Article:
February 17, 2021
In medieval times, the famed St. Bernard was bred and trained by monks in the Alps to rescue avalanche victims and others trapped in the often treacherous snow. Sadly, the avalanche itself took the lives of many of the breeding stock, so other "blood" from other breeds had to be introduced to keep this famous rescue dog going. We may never know what these original St. Bernards were like, but when most of us think of rescue dogs, the St. Bernard with the barrel around his neck is what we think of first.
Rescue dogs go far beyond that these days. They are often called "Search and Rescue Dogs" to distinguish them from dogs that were rescued from bad conditions or from euthanasia. Labs, German Shepherds, Border Collies, mixed breeds, and others have all been trained as rescue dogs.
What Do They Do?
Rescue dogs do still work to detect and dig people out of avalanches and snow drifts. They can smell a person under many feet of snow, even if that person cannot be seen or heard.
In addition, search and rescue dogs can detect people buried under rubble after an earthquake or bombing. Rescue dogs were used in the 9/11 tragedy in 2001. These amazing canines are used to find missing persons, with some sniffing out trails and others "air scenting," or discerning the human scent from the air.
Rescue dogs are trained to lead their handlers to the place where they have detected the scent of the human they are searching for.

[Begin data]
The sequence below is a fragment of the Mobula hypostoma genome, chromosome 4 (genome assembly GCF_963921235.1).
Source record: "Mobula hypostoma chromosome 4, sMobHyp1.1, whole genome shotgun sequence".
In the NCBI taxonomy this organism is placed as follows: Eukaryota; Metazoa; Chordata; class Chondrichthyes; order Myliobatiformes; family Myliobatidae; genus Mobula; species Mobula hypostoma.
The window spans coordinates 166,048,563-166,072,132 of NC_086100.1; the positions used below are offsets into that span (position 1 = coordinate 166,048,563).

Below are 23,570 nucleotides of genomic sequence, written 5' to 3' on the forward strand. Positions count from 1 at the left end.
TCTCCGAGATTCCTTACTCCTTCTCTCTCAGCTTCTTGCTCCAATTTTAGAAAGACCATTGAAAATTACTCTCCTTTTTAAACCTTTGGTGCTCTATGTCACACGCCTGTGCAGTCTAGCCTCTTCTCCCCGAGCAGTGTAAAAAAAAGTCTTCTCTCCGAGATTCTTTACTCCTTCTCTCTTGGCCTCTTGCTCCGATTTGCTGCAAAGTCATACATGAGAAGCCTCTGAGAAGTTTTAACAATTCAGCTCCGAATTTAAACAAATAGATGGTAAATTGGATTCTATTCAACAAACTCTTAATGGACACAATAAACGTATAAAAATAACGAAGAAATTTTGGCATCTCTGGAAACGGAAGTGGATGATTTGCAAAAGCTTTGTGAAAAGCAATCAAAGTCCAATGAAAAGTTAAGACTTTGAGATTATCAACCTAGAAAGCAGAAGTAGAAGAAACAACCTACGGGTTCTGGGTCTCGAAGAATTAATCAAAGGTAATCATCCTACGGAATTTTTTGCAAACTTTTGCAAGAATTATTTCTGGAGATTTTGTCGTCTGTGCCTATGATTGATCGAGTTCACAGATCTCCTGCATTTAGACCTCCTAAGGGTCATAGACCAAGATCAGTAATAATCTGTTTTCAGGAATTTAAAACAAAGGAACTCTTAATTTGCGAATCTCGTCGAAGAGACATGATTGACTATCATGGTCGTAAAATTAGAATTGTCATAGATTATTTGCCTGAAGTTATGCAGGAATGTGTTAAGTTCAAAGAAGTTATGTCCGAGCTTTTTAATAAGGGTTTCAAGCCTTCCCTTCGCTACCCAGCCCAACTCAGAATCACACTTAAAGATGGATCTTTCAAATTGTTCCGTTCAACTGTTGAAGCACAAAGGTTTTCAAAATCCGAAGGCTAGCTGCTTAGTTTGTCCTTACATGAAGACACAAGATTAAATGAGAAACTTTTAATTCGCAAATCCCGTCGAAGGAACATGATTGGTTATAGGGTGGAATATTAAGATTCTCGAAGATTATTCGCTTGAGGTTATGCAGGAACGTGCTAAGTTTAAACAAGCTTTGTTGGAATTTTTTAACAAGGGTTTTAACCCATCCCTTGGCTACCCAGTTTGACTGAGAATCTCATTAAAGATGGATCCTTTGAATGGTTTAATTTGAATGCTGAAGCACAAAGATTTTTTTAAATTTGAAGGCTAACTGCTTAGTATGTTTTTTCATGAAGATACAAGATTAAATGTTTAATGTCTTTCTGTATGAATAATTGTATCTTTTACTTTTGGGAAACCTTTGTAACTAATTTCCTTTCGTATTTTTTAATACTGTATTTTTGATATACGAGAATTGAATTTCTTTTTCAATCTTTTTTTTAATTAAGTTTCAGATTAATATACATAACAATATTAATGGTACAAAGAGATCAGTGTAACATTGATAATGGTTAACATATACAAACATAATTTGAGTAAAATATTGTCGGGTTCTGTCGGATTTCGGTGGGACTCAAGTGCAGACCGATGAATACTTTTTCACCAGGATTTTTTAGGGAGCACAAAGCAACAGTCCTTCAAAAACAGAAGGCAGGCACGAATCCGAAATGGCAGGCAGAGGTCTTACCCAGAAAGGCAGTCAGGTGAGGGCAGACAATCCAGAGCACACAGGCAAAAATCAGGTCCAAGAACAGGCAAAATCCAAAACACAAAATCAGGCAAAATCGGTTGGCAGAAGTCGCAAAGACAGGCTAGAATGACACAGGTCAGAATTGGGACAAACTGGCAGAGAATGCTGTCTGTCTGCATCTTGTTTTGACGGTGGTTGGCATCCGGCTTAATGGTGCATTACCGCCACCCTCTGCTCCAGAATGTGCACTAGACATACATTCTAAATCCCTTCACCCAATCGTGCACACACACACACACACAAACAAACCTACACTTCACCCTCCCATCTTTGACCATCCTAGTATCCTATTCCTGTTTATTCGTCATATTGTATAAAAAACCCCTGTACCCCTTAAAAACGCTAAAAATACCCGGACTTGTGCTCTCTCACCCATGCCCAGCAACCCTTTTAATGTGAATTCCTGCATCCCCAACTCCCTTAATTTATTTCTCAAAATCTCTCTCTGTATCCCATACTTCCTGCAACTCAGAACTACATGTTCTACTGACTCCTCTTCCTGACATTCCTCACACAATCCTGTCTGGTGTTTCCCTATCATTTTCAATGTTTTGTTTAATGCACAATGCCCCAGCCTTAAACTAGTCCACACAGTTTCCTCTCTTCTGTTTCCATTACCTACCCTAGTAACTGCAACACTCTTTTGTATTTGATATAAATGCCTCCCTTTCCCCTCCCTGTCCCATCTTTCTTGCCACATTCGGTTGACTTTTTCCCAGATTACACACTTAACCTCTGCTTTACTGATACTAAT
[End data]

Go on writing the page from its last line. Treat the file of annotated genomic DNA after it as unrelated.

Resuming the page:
Humans, despite all their advanced tracking equipment, are still limited when it comes to detecting hidden human beings. Dogs are fast, accurate, and small enough to get into small spaces. Dogs can cover a lot of ground quickly, detecting details that would be impossible to discern from the air, for example.
German Shepherds and Belgian Shepherds are the typical "police dog" breed used in search and rescue, but not always. Remember the St. Bernard? These large animals are still used for search and rescue in the Alps, and Labradors have been used successfully as well. The Bloodhound has one of the keenest noses of all canines, and it has a place among the top sniffers among search and rescue dogs. (The name Bloodhound is a reference to the dog's amazing ability to smell blood in microscopic amounts).
Rescue dogs are trained by handlers who are themselves well trained. Handlers know how to connect with a dog and tap into its instincts. Once basic obedience training is mastered, young dogs are taken out "in the field" for simulated rescue attempts. Handlers set up scenarios where they simulate being buried, lost in the woods, drowning, and so forth. The dogs are taught how to handle these situations and are rewarded when they master their tasks.